Developments in stem cells: Implications for future joint replacements
Department of Orthopaedics, Southern General Hospital, 1345 Govan Road, Glasgow G514TF, UK.Proceedings of the Institution of Mechanical Engineers Part H Journal of Engineering in Medicine (Impact Factor: 1.33). 03/2013; 227(3):275-83. DOI: 10.1177/0954411912471492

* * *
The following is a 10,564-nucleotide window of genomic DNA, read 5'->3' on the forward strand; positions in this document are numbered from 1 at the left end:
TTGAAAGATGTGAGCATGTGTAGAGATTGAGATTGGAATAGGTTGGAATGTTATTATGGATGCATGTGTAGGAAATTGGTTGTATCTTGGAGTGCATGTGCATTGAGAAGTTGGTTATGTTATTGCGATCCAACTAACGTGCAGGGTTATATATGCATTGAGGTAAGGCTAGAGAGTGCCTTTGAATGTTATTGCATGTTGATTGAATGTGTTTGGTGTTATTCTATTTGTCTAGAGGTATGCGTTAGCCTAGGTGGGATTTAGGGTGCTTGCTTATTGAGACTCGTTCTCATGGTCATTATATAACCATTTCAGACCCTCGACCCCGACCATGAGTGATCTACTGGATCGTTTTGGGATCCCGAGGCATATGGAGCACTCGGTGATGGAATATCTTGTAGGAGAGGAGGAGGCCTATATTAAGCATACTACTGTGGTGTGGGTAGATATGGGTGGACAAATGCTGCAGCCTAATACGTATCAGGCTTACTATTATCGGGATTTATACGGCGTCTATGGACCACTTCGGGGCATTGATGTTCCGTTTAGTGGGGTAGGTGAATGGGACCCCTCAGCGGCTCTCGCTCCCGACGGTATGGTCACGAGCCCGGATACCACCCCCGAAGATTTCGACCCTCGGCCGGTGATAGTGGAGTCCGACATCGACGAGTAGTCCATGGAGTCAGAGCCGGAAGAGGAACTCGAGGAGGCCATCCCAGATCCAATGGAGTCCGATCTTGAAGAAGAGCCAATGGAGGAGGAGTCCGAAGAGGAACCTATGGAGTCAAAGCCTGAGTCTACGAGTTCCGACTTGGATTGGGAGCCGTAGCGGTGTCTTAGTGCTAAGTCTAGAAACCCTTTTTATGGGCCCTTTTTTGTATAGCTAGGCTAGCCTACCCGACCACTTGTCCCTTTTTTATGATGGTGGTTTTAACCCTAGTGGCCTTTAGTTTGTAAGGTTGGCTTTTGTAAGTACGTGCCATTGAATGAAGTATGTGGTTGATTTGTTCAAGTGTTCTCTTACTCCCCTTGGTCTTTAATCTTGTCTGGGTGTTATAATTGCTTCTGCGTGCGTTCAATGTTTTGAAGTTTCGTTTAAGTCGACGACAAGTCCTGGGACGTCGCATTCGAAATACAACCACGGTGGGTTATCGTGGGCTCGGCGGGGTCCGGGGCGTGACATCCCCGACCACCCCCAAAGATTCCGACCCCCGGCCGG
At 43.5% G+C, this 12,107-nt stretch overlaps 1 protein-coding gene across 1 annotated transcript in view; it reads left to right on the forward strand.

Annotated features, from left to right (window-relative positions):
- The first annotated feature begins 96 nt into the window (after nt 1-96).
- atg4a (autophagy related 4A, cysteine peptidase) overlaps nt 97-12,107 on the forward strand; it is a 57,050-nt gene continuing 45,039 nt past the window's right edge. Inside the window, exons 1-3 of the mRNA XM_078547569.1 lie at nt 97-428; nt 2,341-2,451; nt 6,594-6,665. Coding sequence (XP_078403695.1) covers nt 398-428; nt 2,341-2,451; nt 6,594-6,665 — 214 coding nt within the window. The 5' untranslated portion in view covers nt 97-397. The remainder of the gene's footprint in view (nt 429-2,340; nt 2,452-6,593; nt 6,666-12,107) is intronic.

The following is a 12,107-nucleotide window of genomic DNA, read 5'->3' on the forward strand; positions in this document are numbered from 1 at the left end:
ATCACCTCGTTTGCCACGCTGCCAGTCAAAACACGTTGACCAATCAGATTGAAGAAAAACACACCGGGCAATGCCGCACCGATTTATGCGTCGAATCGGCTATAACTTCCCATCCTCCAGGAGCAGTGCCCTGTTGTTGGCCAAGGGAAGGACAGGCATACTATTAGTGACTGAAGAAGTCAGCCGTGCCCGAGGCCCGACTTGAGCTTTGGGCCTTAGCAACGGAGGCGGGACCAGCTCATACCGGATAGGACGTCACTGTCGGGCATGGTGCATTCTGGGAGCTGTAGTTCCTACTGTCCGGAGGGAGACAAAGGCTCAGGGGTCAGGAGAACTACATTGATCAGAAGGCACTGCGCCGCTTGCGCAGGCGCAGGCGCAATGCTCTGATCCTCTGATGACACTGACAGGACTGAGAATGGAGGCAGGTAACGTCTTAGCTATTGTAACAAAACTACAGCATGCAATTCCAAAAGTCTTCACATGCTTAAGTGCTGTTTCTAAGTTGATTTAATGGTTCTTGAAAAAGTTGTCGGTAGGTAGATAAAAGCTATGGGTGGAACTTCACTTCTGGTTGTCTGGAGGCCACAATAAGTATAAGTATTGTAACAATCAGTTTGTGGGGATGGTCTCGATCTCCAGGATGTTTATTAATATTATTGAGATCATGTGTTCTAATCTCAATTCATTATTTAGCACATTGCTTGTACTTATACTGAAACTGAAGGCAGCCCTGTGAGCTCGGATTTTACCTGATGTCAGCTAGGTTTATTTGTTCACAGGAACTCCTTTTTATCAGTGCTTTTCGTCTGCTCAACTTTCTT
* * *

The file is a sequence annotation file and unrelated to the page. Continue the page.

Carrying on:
Will stem cell research reverse the projected sevenfold increase in primary and revision knee replacements expected in the United States between 2005 and 2030? A focus on prevention and treatment of osteoarthritis may end the need for primary joint replacements. A more likely scenario can be described as slow and incremental changes in the prevention and treatment of osteoarthritis, accompanied by the continuing development of implant technology. Since the discovery of stem cells in the 1950s, research has increased exponentially. Expanded autologous chondrocytes, and more recently ex vivo expanded skeletal stem cells, are currently injected into osteochondral defects in the hope of regenerating cartilage and halting progression towards osteoarthritis. In addition, mesenchymal stem cells are being injected into human joints as a treatment for osteoarthritis despite a lack of quantitative research. Concurrently, stem cell research continues to contribute to chemical and topographical advancements in implant design. Advances in co-culture techniques mean it is possible that biologic articular replacements will develop prior to the cessation of the need for arthroplasty and radically change the nature of joint replacements. Whether it is through implant design or a potential cure for the pain attributable to osteoarthritis, as we hope to show in this 'forward look article', it is our opinion that stem cells will certainly impact future joint replacement.